Tracing CSA And Regenerative Agriculture To Black History

Many attribute the concept of Community-Supported Agriculture (CSA) to have emerged from Europe or Japan and spreading to the United States in the 1980s, though a parallel model can be traced back 20 years earlier to Booker T. Whatley in the 1960s.

With an extensive background in agriculture, Whatley served in the Korean War where he operated a 55-acre hydroponic farm that provided food for the troops. After the war, he eventually became an agricultural professor at Tuskegee University in Alabama.

Whatley is most known for his regenerative farming system along with the concept of the pick-your-own (PYO) customer harvesting operation managed by farmers and cultivators. He also applied the concept of a subscription buyer’s club to small farmers as a separate business or combined with a PYO operation.

Regenerative agriculture is a farming and grazing practice that focuses on rebuilding soil organic matter and restoring soil biodiversity. With its ability to reverse climate change and improve the water cycle, regenerative agriculture is a sustainable and eco-friendly form of farming that also produces more nutrient-dense foods.

Whatley’s successful “smaller and smarter” strategy for small farmers proposed they focus on growing higher-value crops like berries, rather than commodity crops like grains, and target those higher-value crops to customers who would then harvest the crops themselves, as members of the Clientele Membership Club.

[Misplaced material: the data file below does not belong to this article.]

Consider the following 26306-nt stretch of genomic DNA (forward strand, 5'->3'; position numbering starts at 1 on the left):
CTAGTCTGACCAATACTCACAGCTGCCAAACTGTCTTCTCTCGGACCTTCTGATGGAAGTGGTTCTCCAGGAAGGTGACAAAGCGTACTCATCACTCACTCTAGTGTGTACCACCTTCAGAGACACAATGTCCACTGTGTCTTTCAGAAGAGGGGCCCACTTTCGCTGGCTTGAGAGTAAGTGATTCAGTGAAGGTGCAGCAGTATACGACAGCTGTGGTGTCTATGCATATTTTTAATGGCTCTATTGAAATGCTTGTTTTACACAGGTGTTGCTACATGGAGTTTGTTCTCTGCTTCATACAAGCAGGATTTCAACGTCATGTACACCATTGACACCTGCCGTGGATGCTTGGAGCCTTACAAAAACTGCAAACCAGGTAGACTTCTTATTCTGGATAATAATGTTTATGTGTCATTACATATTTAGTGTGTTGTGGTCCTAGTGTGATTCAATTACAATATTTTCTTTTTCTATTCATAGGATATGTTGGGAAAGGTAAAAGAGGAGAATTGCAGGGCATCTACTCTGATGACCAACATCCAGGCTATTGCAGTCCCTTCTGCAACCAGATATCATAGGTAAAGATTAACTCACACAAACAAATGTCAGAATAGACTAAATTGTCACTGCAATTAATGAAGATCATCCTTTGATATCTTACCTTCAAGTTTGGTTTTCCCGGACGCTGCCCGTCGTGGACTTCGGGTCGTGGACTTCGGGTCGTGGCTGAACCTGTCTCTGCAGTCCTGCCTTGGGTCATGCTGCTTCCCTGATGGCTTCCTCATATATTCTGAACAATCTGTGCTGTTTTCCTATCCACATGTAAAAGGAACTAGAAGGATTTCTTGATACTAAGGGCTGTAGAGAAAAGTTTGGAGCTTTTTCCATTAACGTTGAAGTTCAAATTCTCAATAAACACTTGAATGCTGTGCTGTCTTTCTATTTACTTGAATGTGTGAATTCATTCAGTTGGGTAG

The Clientele Membership Club is a parallel model to the current CSA system that was reintroduced and popularized in the U.S. by European farmers Jan Vander Tuin and Trauger Groh in the 1980s. Both models require members to pay upfront at the beginning of the growing season, which means members share some production risks while also helping the farmer to focus on proper land stewardship and growing crops.

Generally, CSA members receive fresh organic produce every week from local and regional farmers. Members may receive an abundance of produce with special offerings during a fruitful season, though during times of scarcity, the shares may be smaller. Today, there are over 2,500 CSAs that create strong partnerships between producers to consumers. 

Whatley’s integration of agriculture and social justice was a way of producing an agrarian Black middle class. Although his technique and ideologies have been overshadowed throughout history, Whatley’s practices have greatly influenced the operation and prosperity of small farms and helped Black farmers continue cultivating.
For more information on Whatley, click here.


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